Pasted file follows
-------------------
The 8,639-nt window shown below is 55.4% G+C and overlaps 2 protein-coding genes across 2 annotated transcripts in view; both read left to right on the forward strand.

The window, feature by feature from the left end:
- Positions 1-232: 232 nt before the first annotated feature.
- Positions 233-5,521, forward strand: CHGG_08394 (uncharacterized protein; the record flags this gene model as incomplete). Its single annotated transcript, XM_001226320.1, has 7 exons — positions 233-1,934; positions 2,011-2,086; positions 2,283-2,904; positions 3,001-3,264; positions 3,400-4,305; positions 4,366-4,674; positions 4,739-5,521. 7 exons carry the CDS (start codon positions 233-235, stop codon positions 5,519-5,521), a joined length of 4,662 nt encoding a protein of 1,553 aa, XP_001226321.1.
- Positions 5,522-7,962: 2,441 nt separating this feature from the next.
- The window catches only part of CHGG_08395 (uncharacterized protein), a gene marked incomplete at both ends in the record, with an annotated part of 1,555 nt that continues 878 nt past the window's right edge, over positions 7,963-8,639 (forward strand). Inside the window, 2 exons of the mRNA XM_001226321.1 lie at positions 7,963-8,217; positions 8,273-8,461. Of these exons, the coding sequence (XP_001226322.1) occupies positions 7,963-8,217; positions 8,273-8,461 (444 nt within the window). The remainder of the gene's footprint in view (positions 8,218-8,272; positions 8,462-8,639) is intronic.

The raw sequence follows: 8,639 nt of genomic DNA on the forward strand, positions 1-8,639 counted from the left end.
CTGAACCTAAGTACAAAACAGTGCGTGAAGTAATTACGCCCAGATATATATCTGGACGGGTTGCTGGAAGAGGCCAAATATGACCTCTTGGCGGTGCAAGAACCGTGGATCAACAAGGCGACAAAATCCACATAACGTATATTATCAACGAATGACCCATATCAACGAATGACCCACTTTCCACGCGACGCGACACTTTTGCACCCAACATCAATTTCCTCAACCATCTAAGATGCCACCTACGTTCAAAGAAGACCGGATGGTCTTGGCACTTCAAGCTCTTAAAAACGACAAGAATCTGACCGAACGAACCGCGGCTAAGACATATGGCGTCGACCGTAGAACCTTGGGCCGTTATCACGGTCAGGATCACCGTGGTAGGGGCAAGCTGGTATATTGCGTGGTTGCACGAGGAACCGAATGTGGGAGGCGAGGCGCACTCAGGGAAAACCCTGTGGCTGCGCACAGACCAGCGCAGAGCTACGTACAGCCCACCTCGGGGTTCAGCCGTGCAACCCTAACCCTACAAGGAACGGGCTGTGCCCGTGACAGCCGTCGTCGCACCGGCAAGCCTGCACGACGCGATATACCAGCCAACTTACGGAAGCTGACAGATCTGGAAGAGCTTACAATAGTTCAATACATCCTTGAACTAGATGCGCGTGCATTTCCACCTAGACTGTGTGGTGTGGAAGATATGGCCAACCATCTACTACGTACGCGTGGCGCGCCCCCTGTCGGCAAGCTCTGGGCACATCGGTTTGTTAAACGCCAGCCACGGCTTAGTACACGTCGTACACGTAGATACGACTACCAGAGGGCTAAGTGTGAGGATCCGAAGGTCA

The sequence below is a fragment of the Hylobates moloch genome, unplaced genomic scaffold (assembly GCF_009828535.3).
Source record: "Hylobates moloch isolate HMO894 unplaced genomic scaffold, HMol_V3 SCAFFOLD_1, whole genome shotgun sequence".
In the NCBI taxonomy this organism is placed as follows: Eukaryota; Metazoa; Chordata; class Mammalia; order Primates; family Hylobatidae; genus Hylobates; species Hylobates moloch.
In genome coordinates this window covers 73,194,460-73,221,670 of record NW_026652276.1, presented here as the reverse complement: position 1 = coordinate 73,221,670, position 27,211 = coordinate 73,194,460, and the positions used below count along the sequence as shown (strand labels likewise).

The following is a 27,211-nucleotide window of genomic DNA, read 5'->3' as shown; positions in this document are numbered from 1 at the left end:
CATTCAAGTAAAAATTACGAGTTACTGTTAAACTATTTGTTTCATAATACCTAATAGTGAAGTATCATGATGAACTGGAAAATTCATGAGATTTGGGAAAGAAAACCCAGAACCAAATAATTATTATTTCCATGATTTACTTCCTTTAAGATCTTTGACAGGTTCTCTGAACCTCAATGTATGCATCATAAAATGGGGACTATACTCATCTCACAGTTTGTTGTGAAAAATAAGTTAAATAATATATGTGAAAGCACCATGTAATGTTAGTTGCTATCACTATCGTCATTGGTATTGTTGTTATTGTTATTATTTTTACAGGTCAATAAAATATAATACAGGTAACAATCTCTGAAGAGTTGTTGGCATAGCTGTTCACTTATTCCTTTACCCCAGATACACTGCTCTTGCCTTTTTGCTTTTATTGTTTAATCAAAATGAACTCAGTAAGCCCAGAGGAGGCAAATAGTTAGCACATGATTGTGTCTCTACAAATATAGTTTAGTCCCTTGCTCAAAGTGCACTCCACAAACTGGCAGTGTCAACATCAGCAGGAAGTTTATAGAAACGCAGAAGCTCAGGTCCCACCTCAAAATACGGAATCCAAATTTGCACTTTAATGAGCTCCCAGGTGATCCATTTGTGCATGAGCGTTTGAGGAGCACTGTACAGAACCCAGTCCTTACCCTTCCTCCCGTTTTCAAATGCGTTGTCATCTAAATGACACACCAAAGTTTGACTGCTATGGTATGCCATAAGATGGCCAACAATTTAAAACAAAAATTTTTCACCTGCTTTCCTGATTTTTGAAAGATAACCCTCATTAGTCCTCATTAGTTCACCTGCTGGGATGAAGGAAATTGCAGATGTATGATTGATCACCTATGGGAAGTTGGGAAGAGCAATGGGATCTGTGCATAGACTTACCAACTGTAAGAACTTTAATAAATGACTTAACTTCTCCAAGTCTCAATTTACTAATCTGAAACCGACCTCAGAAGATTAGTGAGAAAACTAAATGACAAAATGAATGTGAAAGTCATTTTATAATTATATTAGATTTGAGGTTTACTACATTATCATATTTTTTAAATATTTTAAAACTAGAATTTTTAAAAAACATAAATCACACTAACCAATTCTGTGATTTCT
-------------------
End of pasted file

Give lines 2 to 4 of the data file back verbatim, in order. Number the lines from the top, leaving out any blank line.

The window, feature by feature from the left end:
- Positions 1-232: 232 nt before the first annotated feature.
- Positions 233-5,521, forward strand: CHGG_08394 (uncharacterized protein; the record flags this gene model as incomplete). Its single annotated transcript, XM_001226320.1, has 7 exons — positions 233-1,934; positions 2,011-2,086; positions 2,283-2,904; positions 3,001-3,264; positions 3,400-4,305; positions 4,366-4,674; positions 4,739-5,521. 7 exons carry the CDS (start codon positions 233-235, stop codon positions 5,519-5,521), a joined length of 4,662 nt encoding a protein of 1,553 aa, XP_001226321.1.